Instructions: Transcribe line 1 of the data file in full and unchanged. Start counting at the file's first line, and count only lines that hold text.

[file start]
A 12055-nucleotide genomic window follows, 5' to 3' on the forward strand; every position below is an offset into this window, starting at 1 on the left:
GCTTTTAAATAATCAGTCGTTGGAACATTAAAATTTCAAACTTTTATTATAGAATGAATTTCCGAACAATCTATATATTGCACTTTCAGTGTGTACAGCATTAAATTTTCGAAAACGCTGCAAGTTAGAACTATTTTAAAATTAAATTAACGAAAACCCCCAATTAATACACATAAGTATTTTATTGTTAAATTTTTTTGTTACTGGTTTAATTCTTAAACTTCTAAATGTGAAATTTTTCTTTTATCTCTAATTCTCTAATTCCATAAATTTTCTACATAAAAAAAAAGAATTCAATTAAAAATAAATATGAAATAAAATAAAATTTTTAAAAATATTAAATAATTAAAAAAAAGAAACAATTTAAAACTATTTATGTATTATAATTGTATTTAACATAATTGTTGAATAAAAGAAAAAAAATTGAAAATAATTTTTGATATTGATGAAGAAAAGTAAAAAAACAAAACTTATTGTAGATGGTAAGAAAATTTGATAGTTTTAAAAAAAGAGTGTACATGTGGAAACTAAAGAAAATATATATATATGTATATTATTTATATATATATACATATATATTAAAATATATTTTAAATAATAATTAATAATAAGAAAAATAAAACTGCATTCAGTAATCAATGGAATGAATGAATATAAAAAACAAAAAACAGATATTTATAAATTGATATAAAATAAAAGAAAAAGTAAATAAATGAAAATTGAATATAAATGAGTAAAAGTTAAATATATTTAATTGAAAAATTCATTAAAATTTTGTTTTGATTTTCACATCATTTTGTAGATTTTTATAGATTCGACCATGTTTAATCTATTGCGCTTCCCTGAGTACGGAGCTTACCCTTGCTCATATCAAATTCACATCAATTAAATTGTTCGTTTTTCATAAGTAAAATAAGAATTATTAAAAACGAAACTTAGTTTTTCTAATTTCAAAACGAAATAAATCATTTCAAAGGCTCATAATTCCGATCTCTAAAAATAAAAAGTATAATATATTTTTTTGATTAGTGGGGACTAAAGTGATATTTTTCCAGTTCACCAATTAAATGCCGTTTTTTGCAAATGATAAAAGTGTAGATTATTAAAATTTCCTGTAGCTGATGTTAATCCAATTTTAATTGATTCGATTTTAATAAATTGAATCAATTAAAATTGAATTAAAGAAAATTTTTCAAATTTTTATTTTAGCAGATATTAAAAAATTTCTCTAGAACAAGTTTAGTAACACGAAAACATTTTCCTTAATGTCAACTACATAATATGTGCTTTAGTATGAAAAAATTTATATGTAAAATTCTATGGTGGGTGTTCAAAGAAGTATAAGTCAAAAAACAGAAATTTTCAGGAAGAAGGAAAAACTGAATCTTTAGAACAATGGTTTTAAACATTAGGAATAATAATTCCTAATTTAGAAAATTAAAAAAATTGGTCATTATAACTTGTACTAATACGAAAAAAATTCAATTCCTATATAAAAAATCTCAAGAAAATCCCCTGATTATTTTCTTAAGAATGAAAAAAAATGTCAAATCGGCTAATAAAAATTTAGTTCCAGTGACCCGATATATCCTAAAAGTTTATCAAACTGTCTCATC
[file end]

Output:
A 12055-nucleotide genomic window follows, 5' to 3' on the forward strand; every position below is an offset into this window, starting at 1 on the left: